Does "nummis" refer to a specific kind of coin? Or did the Romans only use one type of coin?
Nummus is a generic term for coin (from which English gets the word numismatics), but Romans had names for different materials/values like as, sestertius, argenteus, and aureus.
... and denarii :-)
Im not sure this sentence is very natural in English or Latin tbh. Have you ever specified a price in 'coins'?
I guess they didn't want to commit to a specific place (or time) that an actual currency would have implied. :) But yes, I find this usage slightly odd, too. Kinda feels like at a Renaissance Fair where they change the name of the current currency into something (mock) medieval.
OMG! Now what I want to buy for all my useless spare lingots are fancy Latin cookies... :D
A cookie costs four coins. I believe there was bread for five coins as well, perhaps a different sort or size.
We don't know the sizes of all these. :)
nummos would be the accusative, but in this case we need an ablative! I don't think the ablative has been covered in the lections yet, but we can't really ask "/what/ does the wine cost", instead it's "/how much/ does the wine cost". this is one but many uses of the ablative, but i don't remember which rules exactly apply to it, so i won't give you any. i'm sure the course will cover it!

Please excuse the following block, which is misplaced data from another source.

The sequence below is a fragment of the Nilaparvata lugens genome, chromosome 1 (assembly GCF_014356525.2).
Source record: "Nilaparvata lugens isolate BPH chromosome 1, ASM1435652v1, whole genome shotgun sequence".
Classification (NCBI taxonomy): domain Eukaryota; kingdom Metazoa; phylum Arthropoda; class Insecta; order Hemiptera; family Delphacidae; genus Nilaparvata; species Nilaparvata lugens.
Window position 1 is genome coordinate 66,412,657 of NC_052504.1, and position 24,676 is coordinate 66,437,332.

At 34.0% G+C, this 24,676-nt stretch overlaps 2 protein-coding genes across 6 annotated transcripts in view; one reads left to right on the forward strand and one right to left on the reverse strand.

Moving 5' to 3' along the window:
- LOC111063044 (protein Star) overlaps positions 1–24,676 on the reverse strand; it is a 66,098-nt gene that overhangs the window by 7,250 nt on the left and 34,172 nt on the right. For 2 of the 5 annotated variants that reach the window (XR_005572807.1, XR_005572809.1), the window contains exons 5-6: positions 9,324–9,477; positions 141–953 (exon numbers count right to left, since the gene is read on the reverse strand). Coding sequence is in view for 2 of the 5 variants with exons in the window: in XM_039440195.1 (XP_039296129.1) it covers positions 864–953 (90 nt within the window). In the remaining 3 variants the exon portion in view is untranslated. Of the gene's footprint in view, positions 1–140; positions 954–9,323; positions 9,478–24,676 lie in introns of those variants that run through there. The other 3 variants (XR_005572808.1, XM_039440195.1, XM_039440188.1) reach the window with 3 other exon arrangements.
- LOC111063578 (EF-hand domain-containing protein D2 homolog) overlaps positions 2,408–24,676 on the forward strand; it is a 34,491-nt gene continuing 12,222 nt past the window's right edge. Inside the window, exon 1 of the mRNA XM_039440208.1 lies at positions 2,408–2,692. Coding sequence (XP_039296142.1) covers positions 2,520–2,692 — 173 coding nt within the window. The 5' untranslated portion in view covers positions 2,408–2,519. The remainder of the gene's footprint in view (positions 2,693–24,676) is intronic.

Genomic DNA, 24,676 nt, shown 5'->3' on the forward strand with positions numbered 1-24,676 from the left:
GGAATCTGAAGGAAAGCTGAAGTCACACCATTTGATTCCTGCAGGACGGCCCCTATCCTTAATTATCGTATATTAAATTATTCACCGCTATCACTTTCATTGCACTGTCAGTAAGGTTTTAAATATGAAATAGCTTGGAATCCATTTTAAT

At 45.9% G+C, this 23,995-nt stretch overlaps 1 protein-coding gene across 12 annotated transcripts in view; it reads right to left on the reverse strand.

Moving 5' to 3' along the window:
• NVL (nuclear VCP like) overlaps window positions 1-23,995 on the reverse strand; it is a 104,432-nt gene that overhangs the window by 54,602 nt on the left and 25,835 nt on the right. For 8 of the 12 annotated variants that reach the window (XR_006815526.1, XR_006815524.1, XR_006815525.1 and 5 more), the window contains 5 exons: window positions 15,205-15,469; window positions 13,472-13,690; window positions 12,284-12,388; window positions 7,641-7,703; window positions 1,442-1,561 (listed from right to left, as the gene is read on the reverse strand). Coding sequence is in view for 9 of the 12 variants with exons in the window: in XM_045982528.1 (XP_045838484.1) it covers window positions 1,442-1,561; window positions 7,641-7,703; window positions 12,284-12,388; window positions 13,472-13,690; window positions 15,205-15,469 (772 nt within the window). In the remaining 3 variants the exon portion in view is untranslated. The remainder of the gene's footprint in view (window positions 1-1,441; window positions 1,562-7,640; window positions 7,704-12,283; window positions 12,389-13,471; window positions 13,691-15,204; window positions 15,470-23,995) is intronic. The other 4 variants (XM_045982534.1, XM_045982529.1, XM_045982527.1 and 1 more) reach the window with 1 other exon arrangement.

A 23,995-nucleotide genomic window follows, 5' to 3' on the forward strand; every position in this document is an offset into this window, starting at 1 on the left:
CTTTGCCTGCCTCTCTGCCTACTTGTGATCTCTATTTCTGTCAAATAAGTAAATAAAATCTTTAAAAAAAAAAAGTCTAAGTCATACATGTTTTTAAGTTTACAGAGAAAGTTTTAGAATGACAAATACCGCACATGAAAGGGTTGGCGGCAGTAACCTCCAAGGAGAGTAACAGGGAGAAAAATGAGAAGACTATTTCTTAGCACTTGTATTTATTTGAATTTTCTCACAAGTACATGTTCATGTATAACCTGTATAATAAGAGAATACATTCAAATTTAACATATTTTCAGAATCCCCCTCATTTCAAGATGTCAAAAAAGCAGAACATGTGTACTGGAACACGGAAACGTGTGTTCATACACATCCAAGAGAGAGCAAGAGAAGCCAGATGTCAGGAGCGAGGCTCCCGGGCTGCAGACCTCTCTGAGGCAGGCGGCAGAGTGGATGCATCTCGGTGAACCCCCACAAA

The reconstructed classical pronunciation is driving me crazy. I wish Duolingo used the living form of the Latin Language.
Sorry, but calling it living is not accurate. The living versions of Latin kept diverging and evolving into Spanish, Italian, etc.
Ecclesiastical Latin is just a later snapshot of the same Classical Latin.
Both are ways to use a dead language. I don't say dead in a malicious way. I'm a Latin teacher and live the language every day, but that doesn't make it a living language.
Each pronunciation has its place. I read Martial with a Classical pronunciation and Saint Augustine with the Ecclesiastical. Using it the other way would be misrepresentation.
Do you mean ecclesiastical pronunciation? Restored Classical Pronunciation is a living form, used in many places around the world.
Here's a list of places it was used actively in summer 2018. Sorry I don't know of an updated list for this year. https://www.latinitium.com/blog/spoken-latin-2018
Here are a couple organizations in the English-speaking world that support living Latin: SALVI https://latin.org/wordpress/ Paideia https://www.paideiainstitute.org/ Univ. of Kentucky https://mcl.as.uky.edu/latin-institute